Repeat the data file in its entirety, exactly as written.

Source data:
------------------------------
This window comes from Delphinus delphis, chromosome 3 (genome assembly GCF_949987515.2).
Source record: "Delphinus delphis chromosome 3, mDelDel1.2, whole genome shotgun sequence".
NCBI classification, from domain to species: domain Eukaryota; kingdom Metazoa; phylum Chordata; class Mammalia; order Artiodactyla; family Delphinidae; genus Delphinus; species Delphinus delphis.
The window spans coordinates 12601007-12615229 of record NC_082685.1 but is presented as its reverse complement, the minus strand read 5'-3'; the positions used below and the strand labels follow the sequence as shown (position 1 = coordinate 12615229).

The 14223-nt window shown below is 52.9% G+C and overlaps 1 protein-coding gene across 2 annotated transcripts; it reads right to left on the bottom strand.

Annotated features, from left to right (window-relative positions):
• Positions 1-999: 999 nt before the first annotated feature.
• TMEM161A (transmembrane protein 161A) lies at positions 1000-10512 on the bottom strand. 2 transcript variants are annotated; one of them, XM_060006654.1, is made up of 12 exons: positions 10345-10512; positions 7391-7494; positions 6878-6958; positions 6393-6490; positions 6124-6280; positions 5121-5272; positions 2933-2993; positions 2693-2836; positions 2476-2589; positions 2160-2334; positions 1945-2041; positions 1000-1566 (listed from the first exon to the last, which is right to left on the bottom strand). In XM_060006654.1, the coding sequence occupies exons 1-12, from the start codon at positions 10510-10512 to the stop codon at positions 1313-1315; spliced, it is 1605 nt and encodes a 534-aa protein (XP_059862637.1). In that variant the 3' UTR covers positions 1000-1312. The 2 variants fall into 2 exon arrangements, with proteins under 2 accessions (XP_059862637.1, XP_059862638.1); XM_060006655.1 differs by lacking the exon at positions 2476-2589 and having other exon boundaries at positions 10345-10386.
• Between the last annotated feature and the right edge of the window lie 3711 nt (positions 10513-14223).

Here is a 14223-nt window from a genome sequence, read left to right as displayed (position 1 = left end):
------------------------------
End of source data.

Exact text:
This window comes from Delphinus delphis, chromosome 3 (genome assembly GCF_949987515.2).
Source record: "Delphinus delphis chromosome 3, mDelDel1.2, whole genome shotgun sequence".
NCBI classification, from domain to species: domain Eukaryota; kingdom Metazoa; phylum Chordata; class Mammalia; order Artiodactyla; family Delphinidae; genus Delphinus; species Delphinus delphis.
The window spans coordinates 12601007-12615229 of record NC_082685.1 but is presented as its reverse complement, the minus strand read 5'-3'; the positions used below and the strand labels follow the sequence as shown (position 1 = coordinate 12615229).

The 14223-nt window shown below is 52.9% G+C and overlaps 1 protein-coding gene across 2 annotated transcripts; it reads right to left on the bottom strand.

Annotated features, from left to right (window-relative positions):
• Positions 1-999: 999 nt before the first annotated feature.
• TMEM161A (transmembrane protein 161A) lies at positions 1000-10512 on the bottom strand. 2 transcript variants are annotated; one of them, XM_060006654.1, is made up of 12 exons: positions 10345-10512; positions 7391-7494; positions 6878-6958; positions 6393-6490; positions 6124-6280; positions 5121-5272; positions 2933-2993; positions 2693-2836; positions 2476-2589; positions 2160-2334; positions 1945-2041; positions 1000-1566 (listed from the first exon to the last, which is right to left on the bottom strand). In XM_060006654.1, the coding sequence occupies exons 1-12, from the start codon at positions 10510-10512 to the stop codon at positions 1313-1315; spliced, it is 1605 nt and encodes a 534-aa protein (XP_059862637.1). In that variant the 3' UTR covers positions 1000-1312. The 2 variants fall into 2 exon arrangements, with proteins under 2 accessions (XP_059862637.1, XP_059862638.1); XM_060006655.1 differs by lacking the exon at positions 2476-2589 and having other exon boundaries at positions 10345-10386.
• Between the last annotated feature and the right edge of the window lie 3711 nt (positions 10513-14223).

Here is a 14223-nt window from a genome sequence, read left to right as displayed (position 1 = left end):